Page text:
The voltage control loop is pretty quick. Keysight usually specify a settling time of 60 microseconds from a 50% change in load. I have measured less than 20 microseconds of settling time when the load switches from zero to full load.
It is a linear supply so the design has to manage heat. The design uses a MOSFET as the pass element, to reduce the required voltage drop. It also uses a pre-regulator to manage the voltage on the pass transistors and thus, to reduce heat losses. Transformer tap switching is used when switching voltage ranges, although this is more about increasing the current output at lower voltages.
The supply is designed to be very low noise on the output. Rather than using a switching pre-regulator, the design uses MOSFETs to switch off the current to the bulk capacitor once it reaches a target voltage. I initially tried using Jim William’s design from AN-32, which uses an SCR to delay the turn-on time at each mains cycle. This generated a current surge as it switches at the part of the cycle where the current is highest. By switching off when the capacitors reach the target voltage, it is switching at the lowest current flow. The pre-regulator is based on a design I saw on the EEVBlog (put up by a guy who goes by “Black Dog” and hence it became known as the “BlackDog Pre-regulator” although I think he shared it from some other place initially).
I’ve tried to measure the output noise, and all I can say is that with my measuring equipment it appears to be less than 1mV RMS. The supply can provide 0V to 15V at 4.6A and 15V to 30V at up to 3A. It’s pretty cool being able to set the output to 10mV to play with some devices.
Towards the end of the development I splurged on a bench digital multimeter (DMM), capable of being driven from Ethernet. The supply has a feature where you can connect the outputs to the DMM and put it in a calibration mode where it talks to the DMM directly. The supply reads back the voltage while it steps the DACs through a series of voltages. The supply then saves this data to NVRAM on the power supply channel as calibration data. Pretty neat!
Self-calibration (in effect) is a great thing to have; we’re a little jealous right now! Did your analogue board take much revision, or did you nail it first-go?
I haven’t done much board design so this was definitely a learning experience! I started in the free Altium Circuit Maker when it was in Beta. I really wasn’t having much fun there and so switched to KiCAD. I love that KiCAD runs on my Mac and on my Linux computer. Last time I used anything like this it was called Protel. I quite enjoyed getting the hang of KiCAD overall.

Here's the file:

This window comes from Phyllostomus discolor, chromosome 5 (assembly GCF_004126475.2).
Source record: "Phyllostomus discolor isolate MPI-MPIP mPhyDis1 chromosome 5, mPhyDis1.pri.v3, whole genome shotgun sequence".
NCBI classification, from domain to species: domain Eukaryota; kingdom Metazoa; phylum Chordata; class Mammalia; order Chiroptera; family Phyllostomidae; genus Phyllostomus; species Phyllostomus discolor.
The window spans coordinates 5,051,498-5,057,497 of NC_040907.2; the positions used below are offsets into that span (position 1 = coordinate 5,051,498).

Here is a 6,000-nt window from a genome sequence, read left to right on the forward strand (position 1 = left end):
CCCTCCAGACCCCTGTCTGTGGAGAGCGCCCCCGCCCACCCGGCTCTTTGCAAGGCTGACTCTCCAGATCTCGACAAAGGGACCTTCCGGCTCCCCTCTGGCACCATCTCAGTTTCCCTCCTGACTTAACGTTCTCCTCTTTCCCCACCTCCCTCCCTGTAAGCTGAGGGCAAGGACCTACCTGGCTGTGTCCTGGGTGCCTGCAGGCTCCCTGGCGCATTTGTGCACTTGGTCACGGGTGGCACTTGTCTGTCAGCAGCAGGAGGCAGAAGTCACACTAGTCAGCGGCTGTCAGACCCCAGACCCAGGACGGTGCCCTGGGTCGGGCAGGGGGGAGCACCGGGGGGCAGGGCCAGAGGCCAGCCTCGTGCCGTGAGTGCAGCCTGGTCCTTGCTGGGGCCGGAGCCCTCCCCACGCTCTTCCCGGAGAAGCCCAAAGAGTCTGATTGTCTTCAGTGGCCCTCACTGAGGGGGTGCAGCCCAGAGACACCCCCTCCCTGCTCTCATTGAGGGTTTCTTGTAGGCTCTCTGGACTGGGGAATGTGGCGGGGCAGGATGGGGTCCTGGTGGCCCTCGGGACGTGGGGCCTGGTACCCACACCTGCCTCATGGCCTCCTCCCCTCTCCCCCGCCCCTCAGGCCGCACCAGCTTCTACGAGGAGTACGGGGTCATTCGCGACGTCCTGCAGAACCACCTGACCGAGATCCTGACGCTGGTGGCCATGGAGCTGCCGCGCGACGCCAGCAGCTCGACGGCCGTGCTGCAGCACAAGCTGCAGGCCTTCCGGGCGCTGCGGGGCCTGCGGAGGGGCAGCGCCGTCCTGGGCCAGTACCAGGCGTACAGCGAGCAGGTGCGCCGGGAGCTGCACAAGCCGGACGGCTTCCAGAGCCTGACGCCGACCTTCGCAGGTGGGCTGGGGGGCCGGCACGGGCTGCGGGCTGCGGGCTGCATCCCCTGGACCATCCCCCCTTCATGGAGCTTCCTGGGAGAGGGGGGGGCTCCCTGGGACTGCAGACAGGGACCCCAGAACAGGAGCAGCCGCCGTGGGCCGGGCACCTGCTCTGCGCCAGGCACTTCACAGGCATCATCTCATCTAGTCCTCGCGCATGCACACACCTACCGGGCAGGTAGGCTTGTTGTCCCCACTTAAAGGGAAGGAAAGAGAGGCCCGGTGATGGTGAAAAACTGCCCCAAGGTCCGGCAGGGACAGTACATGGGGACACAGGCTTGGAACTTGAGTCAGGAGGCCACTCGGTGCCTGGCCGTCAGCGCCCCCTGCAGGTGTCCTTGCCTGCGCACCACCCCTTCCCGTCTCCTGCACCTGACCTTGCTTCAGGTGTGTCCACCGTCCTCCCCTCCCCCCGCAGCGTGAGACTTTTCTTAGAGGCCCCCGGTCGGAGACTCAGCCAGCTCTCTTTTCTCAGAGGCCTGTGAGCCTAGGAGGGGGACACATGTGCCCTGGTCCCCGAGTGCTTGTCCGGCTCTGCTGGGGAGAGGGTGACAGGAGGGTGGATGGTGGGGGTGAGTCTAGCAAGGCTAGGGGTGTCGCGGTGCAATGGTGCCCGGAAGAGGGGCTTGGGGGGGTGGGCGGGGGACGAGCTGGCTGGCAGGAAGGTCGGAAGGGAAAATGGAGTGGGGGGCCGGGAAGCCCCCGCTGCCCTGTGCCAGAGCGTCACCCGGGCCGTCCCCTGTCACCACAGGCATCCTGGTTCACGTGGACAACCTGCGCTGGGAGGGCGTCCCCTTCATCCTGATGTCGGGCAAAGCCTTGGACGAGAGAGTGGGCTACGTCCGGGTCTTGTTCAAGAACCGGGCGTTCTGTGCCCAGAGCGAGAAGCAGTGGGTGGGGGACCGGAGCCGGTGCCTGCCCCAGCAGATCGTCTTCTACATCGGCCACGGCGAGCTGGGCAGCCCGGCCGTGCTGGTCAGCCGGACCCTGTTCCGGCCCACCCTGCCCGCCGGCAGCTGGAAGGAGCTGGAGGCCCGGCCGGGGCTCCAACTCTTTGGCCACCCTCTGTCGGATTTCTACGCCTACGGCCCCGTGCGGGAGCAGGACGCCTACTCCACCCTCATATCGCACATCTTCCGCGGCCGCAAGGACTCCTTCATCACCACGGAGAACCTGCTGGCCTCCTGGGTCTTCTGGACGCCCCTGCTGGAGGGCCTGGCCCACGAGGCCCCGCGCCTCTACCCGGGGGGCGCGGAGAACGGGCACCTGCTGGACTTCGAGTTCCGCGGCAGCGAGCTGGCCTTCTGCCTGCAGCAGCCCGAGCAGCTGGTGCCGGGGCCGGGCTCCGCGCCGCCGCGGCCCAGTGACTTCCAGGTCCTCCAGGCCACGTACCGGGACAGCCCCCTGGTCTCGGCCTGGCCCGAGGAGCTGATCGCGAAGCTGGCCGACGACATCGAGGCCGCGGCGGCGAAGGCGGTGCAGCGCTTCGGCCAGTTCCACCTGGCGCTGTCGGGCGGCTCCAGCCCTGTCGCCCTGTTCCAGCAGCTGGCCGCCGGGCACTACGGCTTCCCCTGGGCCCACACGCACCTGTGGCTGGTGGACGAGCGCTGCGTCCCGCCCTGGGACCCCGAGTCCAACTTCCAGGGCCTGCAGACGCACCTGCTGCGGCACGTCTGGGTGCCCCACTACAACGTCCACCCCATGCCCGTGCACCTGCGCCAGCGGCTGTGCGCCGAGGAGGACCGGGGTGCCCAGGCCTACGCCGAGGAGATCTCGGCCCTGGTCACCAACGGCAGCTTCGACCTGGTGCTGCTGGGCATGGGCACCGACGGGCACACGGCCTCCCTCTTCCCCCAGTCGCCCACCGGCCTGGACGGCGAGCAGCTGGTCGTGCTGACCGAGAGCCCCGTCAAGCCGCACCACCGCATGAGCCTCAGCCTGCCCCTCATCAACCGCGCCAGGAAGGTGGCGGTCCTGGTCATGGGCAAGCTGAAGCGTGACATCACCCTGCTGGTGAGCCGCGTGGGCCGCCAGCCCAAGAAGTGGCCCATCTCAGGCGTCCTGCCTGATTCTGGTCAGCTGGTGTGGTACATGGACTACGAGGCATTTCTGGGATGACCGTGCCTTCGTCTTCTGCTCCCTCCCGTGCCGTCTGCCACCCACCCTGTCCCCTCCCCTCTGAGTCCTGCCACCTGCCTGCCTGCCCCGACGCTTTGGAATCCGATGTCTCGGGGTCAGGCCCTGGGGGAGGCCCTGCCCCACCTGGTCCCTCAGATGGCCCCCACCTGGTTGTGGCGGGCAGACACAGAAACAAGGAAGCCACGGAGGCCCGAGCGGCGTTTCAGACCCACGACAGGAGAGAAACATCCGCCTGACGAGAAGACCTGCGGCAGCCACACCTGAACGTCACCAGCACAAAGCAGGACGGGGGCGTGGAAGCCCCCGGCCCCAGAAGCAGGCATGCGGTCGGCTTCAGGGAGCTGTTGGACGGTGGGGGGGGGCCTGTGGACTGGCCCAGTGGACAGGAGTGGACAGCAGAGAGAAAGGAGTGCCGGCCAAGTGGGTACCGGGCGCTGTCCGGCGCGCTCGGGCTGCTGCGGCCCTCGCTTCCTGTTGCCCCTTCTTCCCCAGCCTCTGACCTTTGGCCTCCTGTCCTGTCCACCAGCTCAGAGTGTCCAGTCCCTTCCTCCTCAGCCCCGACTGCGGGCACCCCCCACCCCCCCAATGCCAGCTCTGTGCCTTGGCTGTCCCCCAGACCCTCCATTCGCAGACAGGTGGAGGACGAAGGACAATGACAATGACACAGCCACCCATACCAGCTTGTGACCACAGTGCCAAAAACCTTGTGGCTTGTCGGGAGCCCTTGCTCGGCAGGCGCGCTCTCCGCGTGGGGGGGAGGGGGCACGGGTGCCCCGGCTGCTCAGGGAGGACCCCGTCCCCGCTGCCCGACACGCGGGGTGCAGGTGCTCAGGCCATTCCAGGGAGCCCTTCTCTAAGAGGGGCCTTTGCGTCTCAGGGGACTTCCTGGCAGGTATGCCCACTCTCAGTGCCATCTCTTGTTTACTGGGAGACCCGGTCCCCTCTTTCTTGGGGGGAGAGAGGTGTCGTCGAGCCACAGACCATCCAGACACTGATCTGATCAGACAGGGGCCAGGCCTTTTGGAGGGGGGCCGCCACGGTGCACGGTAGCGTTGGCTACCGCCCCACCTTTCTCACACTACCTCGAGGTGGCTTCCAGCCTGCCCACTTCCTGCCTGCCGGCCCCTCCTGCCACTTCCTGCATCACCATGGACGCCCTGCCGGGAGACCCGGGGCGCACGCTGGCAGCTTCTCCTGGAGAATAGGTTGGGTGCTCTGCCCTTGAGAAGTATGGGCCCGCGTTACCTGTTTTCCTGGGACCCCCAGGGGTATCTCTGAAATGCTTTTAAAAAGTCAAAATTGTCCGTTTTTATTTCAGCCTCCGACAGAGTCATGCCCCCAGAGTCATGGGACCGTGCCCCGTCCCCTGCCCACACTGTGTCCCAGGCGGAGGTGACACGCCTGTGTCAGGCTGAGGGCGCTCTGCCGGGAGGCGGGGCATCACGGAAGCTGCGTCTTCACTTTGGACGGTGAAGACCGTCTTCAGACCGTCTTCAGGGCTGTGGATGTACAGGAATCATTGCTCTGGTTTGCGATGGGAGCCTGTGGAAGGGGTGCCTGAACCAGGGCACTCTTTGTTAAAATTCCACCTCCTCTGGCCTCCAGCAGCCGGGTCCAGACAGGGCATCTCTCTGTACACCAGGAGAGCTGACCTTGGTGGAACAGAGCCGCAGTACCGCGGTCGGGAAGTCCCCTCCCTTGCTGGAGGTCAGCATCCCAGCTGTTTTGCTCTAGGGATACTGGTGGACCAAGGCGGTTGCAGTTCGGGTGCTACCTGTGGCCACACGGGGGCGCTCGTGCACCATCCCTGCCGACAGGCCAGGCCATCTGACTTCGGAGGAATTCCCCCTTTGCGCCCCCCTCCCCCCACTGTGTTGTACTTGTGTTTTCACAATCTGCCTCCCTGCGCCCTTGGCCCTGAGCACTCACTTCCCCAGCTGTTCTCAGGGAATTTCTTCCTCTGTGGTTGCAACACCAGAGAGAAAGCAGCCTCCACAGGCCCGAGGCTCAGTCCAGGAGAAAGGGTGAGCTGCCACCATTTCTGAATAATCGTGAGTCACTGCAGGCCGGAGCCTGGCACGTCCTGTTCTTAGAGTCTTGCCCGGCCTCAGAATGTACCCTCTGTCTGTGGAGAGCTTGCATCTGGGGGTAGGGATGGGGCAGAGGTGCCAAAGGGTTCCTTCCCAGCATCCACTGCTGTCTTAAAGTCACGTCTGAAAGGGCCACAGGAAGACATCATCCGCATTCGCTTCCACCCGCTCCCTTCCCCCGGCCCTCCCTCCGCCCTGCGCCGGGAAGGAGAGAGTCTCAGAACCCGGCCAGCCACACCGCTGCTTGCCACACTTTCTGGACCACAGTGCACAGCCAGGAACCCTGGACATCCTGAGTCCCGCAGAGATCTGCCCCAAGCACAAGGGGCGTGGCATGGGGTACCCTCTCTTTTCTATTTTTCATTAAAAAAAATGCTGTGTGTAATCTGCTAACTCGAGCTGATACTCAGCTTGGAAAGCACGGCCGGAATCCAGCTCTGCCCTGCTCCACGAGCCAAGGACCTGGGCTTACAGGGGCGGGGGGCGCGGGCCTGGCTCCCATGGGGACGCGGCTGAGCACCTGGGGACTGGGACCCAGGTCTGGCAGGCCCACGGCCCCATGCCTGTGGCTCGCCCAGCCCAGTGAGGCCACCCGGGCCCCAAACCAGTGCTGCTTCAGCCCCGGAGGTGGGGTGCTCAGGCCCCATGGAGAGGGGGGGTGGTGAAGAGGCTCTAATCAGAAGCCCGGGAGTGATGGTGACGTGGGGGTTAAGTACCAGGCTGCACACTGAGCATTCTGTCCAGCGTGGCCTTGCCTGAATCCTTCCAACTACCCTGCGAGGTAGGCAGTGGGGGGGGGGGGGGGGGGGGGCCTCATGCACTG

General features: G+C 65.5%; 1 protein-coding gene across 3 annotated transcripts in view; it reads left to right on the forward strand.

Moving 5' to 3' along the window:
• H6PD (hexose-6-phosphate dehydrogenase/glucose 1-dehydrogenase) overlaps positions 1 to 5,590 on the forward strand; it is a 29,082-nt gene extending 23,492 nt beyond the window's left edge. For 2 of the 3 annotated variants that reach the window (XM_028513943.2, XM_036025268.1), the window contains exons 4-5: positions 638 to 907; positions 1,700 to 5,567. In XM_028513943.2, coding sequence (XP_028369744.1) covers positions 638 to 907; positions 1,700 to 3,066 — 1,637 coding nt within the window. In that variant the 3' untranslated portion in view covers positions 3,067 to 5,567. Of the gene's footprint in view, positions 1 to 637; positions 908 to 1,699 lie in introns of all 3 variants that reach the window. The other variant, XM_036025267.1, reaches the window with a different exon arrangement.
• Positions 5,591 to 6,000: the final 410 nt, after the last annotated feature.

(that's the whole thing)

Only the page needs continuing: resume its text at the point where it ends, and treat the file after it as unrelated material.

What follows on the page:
So in the layout I have a digital section where I use a ground plane pour to reduce noise. In the analogue section, the grounding is more important so I run ground traces more deliberately. I wasn’t sure what size traces to use for the current requirements and so have probably overdone this. It does make layout pretty hard when they’re big. The power devices had to be at the back to get to the heatsink, and with the outputs at the front, I needed strong current paths between the power devices and the outputs. The digital had to be separate from everything else.
I did two revisions of the channel board - so many things went wrong! I stuffed up the footprint of the MCP2200 chip; it was a wide SSOP where I used a standard. One of the small SOT-3 transistors had the wrong pin ordering, so I had to bodge in a through hole for testing. And I forgot the diode across the relay, so it would reset the whole board when it switched transformer taps! Another rooky mistake was my footprint for the MOVs (they ensure the output never goes above 250V) and the PTC (to limit the current in case of failure) were backwards. They are asymmetric (point-symmetrical) but I misunderstood the datasheet, so the layout would actually have been correct if I’d soldered them onto the bottom of the board! I also didn’t implement the reset circuit correctly either, so some of the SPI hardware didn’t get reset. In hindsight, I am amazed this worked! But the fault would cause programming of the micro to fail occasionally.